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Stevens has written a gripping account of the use and abuse of mind-altering drugs in recent decades. He explains the fascination of mescaline and psilocybin for psychologists interested in behaviorial change. He documents the insidious role of the CIA in testing mind-control drugs. He traces the convoluted path of Timothy Leary from his position as research psychologist at Harvard to his role as guru advocating the use of LSD to achieve spiritual utopia. He descibes the outwardly placid social climate of the 1950s, and vividly contrasts the dramatic upheavals of the 60s, sketching pulsing portraits of Allen Ginsberg, Aldous Huxley, and Jack Kerouac. Packed with facts, this is social history at its most compelling. Carol R. Glatt, New Jersey Bioethics Commission, Trenton
Copyright 1987 Reed Business Information, Inc. --This text refers to an out of print or unavailable edition of this title.
For Aldous Huxley it was the next step in human evolution; for the CIA it was a potential tool for mind control; for Timothy Leary it was the liberator of humankind (a belief that led to his being branded "the most dangerous man in America"); for Ken Kesey and his Merry Pranksters it fueled the notorious Acid Tests; and it was the improbable common denominator that united such disparate figures as Allen Ginsberg, Cary Grant, G. Gordon Liddy, and Charles Manson.
In this brilliant, riveting, and exhaustively researched book, Jay Stevens relates the history of that "curious molecule," LSD. He unearths a story of Pynchonesque complexity, tells it with novelistic flair, and irrefutably demonstrates LSD's pivotal role in the cultural upheavals that shook America in the 1960s and changed the country forever.
"Fascinating . . . The most compelling account yet of how these hallucinogenic, or psychedelic, drugs became an explosive force in postwar American history."-Newsweek
"Jay Stevens proves himself a superb social historian with a ripping good story to tell. He tells it brilliantly."-Commonweal
"Tirelessly researched and discursive enough to provide a quite enthralling read. A prize-worthy social and cultural history."-The Washington Times Magazine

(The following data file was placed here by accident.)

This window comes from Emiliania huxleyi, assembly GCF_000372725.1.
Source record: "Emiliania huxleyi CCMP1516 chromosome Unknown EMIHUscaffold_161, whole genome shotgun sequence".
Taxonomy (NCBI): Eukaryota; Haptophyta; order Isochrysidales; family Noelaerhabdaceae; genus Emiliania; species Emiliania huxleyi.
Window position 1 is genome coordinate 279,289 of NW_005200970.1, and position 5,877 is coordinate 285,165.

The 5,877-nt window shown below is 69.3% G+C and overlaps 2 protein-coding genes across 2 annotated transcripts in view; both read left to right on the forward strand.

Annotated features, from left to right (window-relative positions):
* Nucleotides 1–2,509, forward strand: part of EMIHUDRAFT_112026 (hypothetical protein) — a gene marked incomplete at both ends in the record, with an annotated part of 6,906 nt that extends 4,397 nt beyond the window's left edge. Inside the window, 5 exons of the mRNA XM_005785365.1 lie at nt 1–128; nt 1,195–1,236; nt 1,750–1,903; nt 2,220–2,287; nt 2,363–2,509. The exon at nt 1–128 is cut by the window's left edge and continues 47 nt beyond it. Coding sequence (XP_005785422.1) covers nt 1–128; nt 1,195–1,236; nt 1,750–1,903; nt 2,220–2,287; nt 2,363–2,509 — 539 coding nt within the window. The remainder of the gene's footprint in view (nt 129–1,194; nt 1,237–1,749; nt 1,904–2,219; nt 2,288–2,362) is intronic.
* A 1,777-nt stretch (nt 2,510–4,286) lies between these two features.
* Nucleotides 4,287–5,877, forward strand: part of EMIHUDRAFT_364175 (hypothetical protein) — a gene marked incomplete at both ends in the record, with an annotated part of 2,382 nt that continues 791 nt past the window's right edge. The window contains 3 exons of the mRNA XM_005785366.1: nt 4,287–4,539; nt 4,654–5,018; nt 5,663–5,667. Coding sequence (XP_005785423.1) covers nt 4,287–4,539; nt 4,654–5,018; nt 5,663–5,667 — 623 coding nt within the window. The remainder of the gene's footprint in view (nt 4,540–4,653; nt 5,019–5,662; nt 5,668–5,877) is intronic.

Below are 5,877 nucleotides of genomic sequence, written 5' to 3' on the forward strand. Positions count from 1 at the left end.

"In this brilliant, engaging work, Stevens explores the hallucinogenic heart of that weird shiver in American history that was the 60s . . . exemplary history, compelling and committed."-Kirkus Reviews
In addition to Storming Heaven, Jay Stevens co-wrote Drumming at the Edge of Magic with Mickey Hart.
It seems to me, as others have said, that the discovery of LSD ranks up there with the top scientific discoveries of the century. Read morePublished on March 2 2001 by nonamespecified
Let's get a couple of things straight: No, I am not the author. No, I'm not related to the author. Read morePublished on Oct. 13 2000 by Jay Stevens
I loved this book. It had me gripped to it from start to finish. It facinated, humoured and impired me. Read morePublished on July 28 2000 by Richard J Murphy
if they taught this kind of history in school, I don't think i would have ever been bored enough to draw stupid comics of stick figures running about the pages of my notes and... Read morePublished on March 20 2000 by Tim Shortnacy
This book is a fair account of the affects and consequenses of mature ingestion of the chemical Lysergic acid---please read thids book it is an eye opener for the skeptic--get it... Read morePublished on March 17 2000
Storming Heaven chronicles the advent of LSD (as well as many other halucinagens) from its early days as a pharmaceutical curio to indispensable ingredient of sixties social... Read morePublished on Feb. 5 2000
This is very likely the best book I have ever read. It gave me a taste for any non-fiction which is written in "story" form. Read morePublished on Jan. 7 2000 by Ian Hough
Segue to the end: money wins. Personal greed (or some variant of Maslow's hierarchy) triumphs over freedom of the mind. Read morePublished on Sept. 6 1999